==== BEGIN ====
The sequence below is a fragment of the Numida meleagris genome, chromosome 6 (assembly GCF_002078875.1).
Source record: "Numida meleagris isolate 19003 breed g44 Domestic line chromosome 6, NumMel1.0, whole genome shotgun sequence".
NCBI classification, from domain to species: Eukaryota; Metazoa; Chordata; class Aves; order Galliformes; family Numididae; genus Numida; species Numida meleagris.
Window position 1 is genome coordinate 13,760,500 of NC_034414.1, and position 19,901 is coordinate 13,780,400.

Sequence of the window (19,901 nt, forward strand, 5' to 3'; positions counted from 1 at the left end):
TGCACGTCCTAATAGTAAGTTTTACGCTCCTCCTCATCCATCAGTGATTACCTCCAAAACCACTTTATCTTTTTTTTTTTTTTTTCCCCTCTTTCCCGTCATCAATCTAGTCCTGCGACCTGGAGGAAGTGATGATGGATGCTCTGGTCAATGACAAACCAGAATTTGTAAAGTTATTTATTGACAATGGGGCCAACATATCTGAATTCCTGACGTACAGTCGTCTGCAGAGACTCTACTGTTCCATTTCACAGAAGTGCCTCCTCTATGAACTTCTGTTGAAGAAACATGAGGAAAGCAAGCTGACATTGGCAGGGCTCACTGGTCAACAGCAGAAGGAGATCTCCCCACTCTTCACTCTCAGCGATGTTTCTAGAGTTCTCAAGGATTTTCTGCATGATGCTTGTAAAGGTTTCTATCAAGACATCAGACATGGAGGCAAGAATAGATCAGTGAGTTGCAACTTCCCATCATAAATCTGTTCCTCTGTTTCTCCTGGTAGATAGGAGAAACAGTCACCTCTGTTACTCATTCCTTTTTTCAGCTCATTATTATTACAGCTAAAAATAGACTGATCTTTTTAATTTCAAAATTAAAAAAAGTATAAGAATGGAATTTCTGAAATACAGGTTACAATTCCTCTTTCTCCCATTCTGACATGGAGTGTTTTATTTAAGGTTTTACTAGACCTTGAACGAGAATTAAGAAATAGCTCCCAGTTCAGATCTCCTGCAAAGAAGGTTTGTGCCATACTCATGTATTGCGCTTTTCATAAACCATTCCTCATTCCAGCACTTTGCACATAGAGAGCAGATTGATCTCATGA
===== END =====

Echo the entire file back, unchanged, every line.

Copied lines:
The sequence below is a fragment of the Numida meleagris genome, chromosome 6 (assembly GCF_002078875.1).
Source record: "Numida meleagris isolate 19003 breed g44 Domestic line chromosome 6, NumMel1.0, whole genome shotgun sequence".
NCBI classification, from domain to species: Eukaryota; Metazoa; Chordata; class Aves; order Galliformes; family Numididae; genus Numida; species Numida meleagris.
Window position 1 is genome coordinate 13,760,500 of NC_034414.1, and position 19,901 is coordinate 13,780,400.

Sequence of the window (19,901 nt, forward strand, 5' to 3'; positions counted from 1 at the left end):
TGCACGTCCTAATAGTAAGTTTTACGCTCCTCCTCATCCATCAGTGATTACCTCCAAAACCACTTTATCTTTTTTTTTTTTTTTTCCCCTCTTTCCCGTCATCAATCTAGTCCTGCGACCTGGAGGAAGTGATGATGGATGCTCTGGTCAATGACAAACCAGAATTTGTAAAGTTATTTATTGACAATGGGGCCAACATATCTGAATTCCTGACGTACAGTCGTCTGCAGAGACTCTACTGTTCCATTTCACAGAAGTGCCTCCTCTATGAACTTCTGTTGAAGAAACATGAGGAAAGCAAGCTGACATTGGCAGGGCTCACTGGTCAACAGCAGAAGGAGATCTCCCCACTCTTCACTCTCAGCGATGTTTCTAGAGTTCTCAAGGATTTTCTGCATGATGCTTGTAAAGGTTTCTATCAAGACATCAGACATGGAGGCAAGAATAGATCAGTGAGTTGCAACTTCCCATCATAAATCTGTTCCTCTGTTTCTCCTGGTAGATAGGAGAAACAGTCACCTCTGTTACTCATTCCTTTTTTCAGCTCATTATTATTACAGCTAAAAATAGACTGATCTTTTTAATTTCAAAATTAAAAAAAGTATAAGAATGGAATTTCTGAAATACAGGTTACAATTCCTCTTTCTCCCATTCTGACATGGAGTGTTTTATTTAAGGTTTTACTAGACCTTGAACGAGAATTAAGAAATAGCTCCCAGTTCAGATCTCCTGCAAAGAAGGTTTGTGCCATACTCATGTATTGCGCTTTTCATAAACCATTCCTCATTCCAGCACTTTGCACATAGAGAGCAGATTGATCTCATGA